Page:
I recently have been reading up on Mouse Guard and bought my first copy just a few short months ago. I had no idea what to expect because I had never read the comics myself (I am more of a Redwell man) but I ended up very pleased with how the setting came out completely unique and well thought out. Also the narrative based rules are completely unique to me as well as compelling. I just got finished reading the book and I would love to talk about the whole thing.
This book’s rules are thoroughly well thought out but poorly organized in the book. This is my only criticism on the book though. If you are reading the book then you can skip the first seventy pages easily. It is filled with loose references to unexplained rules and a light amount of exposition. Mostly there is the code of honor to the Mouse Guard. All of the important exposition is later on in the book under various chapters for towns, seasons, and character creations. Another thing in the book is that there is no actual GM chapters and Player chapters. The rules are taught to you from the perspective of two of the major characters in the comics and they are blended together so to learn the rules there is no GM chapter crash course you have to read all of it. I find this telling to be both unique, entertaining, and only slightly annoying.
With that out of the way, I can happily say that I have no other qualms about this book. Mouse Guard is something completely itself in so many ways it is almost hard to organize my thoughts on it. I think the best way to start is from the top and move down from there. The sessions of Mouse Guard are broken up into two phases. The first phase is the GM phase and I will start from there.
The GM phase is where the GM plays out his challenges and tests his brave mouse warriors. As the GM you will setup your specific mission and test your players in any of four different ways from fighting animals, weather, and even other mice. These challenges will give players the opportunity to get hurt, argue it out, and work to get more bonuses in the player phase. Speaking of player phase let’s talk a little bit about this. The players get their own whole phase to the game! Players can earn roles in the GM phase by roleplaying and making compromises to the action and even conceding ties. The players then use these rules to narrate healing from conditions and to try to accomplish the goals that they set out from the beginning of their mission.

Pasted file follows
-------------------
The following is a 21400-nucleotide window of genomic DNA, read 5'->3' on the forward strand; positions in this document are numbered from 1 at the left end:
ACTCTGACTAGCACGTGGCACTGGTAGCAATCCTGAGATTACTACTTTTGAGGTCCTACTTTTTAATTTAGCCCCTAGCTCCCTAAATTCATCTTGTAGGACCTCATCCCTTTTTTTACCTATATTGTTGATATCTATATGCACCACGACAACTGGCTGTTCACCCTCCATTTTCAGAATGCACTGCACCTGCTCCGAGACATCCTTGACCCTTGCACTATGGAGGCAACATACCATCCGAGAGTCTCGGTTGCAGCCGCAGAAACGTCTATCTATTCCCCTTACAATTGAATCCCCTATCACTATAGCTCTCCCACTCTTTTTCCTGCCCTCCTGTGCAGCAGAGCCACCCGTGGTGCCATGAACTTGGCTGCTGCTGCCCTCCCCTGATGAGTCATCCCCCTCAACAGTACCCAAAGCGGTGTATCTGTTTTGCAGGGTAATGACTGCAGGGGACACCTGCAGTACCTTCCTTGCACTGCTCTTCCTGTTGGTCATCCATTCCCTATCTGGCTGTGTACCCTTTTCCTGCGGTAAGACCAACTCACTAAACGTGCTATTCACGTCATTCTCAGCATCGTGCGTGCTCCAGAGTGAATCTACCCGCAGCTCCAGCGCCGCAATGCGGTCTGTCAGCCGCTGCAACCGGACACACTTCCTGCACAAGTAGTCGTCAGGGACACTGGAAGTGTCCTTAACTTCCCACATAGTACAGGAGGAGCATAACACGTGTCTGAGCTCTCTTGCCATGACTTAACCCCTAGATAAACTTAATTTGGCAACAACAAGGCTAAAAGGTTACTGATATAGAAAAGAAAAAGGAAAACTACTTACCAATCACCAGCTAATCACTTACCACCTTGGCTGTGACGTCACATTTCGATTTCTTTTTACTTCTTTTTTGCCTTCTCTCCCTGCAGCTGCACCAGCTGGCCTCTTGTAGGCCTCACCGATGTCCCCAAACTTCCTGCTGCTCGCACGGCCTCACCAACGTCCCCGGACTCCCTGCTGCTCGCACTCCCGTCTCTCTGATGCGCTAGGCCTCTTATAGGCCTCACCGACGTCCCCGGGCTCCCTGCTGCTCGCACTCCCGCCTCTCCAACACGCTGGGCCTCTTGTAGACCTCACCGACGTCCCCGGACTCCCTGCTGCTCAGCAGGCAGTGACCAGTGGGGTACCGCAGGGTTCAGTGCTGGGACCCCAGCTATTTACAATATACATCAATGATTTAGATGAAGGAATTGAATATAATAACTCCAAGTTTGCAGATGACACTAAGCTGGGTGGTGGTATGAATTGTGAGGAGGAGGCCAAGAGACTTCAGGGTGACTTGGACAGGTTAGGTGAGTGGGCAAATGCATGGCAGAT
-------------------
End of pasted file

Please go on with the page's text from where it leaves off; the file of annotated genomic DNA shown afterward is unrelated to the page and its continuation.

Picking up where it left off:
Let’s discuss conflict a little bit in the game. All conflicts are treated the same with narrative differences. Players and GMs first bring up a total “health” for each conflict by first determining the nature of the conflict then combining rolling for a skill and adding in a trait. Once the base “health” is determined players choose feint, attack, defend, and move. These actions all play together on a convenient little chart in the book. This chess game is not just a live or die sort of situation though. Each conflict has a goal from either side and players have to win to a high degree to win with no negative outcomes. If players do not succeed to a high degree than they can end up with hungry, injured, tired, or even sick conditions that can make things harder on a player and result in some much needed checks to resolve these status.
Leveling up with characters is fantastic as well. Each session players can try to expand their experience in any skill by testing the skill out. The fun thing is that to advance a round you divide a skill and round up. The highest value is the number of checks you have to succeed and the lower number is the amount of checks you have to fail. That’s right you have to fail. The point of the leveling up is that a character has to learn partially by failure. I love this idea for so many reasons! Most RPGs are based off of characters becoming these awesome invincible heroes that destroy conflict at every step. I love the fact that players are challenged to explore their characters weaknesses and vulnerabilities at every step. This is a more subtle way of making players look into their character in a dynamic way than forcing them to pick a downfall like in DnD 5e.
I really enjoy how aware of time the rules make a GM. Most games that I play in or even GM end up being some Phineas and Ferb land where time holds no value and the seasons never change. Each weather conflict tallies up to change a season making each season a certain number of sessions and each year limited as well. These season checks will make the GM mechanically aware of the change on time.
I will write a second article when I play through my first session and also I suspect one of the other writers will cover the player perspective in that time too, but for now I can say I am looking forward to this interesting gameplay with some great players. I suspect this will be one of my favorite GM experiences.
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